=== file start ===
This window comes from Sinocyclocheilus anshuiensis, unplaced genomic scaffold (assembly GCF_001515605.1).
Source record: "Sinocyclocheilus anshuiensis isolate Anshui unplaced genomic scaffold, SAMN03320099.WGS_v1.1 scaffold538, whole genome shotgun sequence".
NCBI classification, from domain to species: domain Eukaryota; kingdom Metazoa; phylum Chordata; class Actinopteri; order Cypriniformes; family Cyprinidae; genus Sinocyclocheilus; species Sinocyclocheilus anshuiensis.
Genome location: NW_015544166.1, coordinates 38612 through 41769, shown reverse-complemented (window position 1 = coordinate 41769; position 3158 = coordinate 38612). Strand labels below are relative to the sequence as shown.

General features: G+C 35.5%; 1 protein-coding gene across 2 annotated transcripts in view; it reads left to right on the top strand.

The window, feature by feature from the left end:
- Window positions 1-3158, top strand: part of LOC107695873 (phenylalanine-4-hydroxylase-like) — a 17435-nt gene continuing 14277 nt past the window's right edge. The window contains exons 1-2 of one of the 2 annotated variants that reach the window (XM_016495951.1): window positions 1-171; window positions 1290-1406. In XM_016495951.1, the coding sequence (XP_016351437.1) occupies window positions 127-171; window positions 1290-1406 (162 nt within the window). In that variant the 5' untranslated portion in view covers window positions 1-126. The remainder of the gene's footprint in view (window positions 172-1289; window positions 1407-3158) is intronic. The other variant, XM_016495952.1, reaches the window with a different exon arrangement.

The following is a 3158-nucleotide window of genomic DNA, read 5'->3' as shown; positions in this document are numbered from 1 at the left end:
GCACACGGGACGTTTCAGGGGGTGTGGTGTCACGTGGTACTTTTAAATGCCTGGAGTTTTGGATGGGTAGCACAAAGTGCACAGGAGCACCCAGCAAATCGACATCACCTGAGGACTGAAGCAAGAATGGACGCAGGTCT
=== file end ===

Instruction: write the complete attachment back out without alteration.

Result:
This window comes from Sinocyclocheilus anshuiensis, unplaced genomic scaffold (assembly GCF_001515605.1).
Source record: "Sinocyclocheilus anshuiensis isolate Anshui unplaced genomic scaffold, SAMN03320099.WGS_v1.1 scaffold538, whole genome shotgun sequence".
NCBI classification, from domain to species: domain Eukaryota; kingdom Metazoa; phylum Chordata; class Actinopteri; order Cypriniformes; family Cyprinidae; genus Sinocyclocheilus; species Sinocyclocheilus anshuiensis.
Genome location: NW_015544166.1, coordinates 38612 through 41769, shown reverse-complemented (window position 1 = coordinate 41769; position 3158 = coordinate 38612). Strand labels below are relative to the sequence as shown.

General features: G+C 35.5%; 1 protein-coding gene across 2 annotated transcripts in view; it reads left to right on the top strand.

The window, feature by feature from the left end:
- Window positions 1-3158, top strand: part of LOC107695873 (phenylalanine-4-hydroxylase-like) — a 17435-nt gene continuing 14277 nt past the window's right edge. The window contains exons 1-2 of one of the 2 annotated variants that reach the window (XM_016495951.1): window positions 1-171; window positions 1290-1406. In XM_016495951.1, the coding sequence (XP_016351437.1) occupies window positions 127-171; window positions 1290-1406 (162 nt within the window). In that variant the 5' untranslated portion in view covers window positions 1-126. The remainder of the gene's footprint in view (window positions 172-1289; window positions 1407-3158) is intronic. The other variant, XM_016495952.1, reaches the window with a different exon arrangement.

The following is a 3158-nucleotide window of genomic DNA, read 5'->3' as shown; positions in this document are numbered from 1 at the left end:
GCACACGGGACGTTTCAGGGGGTGTGGTGTCACGTGGTACTTTTAAATGCCTGGAGTTTTGGATGGGTAGCACAAAGTGCACAGGAGCACCCAGCAAATCGACATCACCTGAGGACTGAAGCAAGAATGGACGCAGGTCT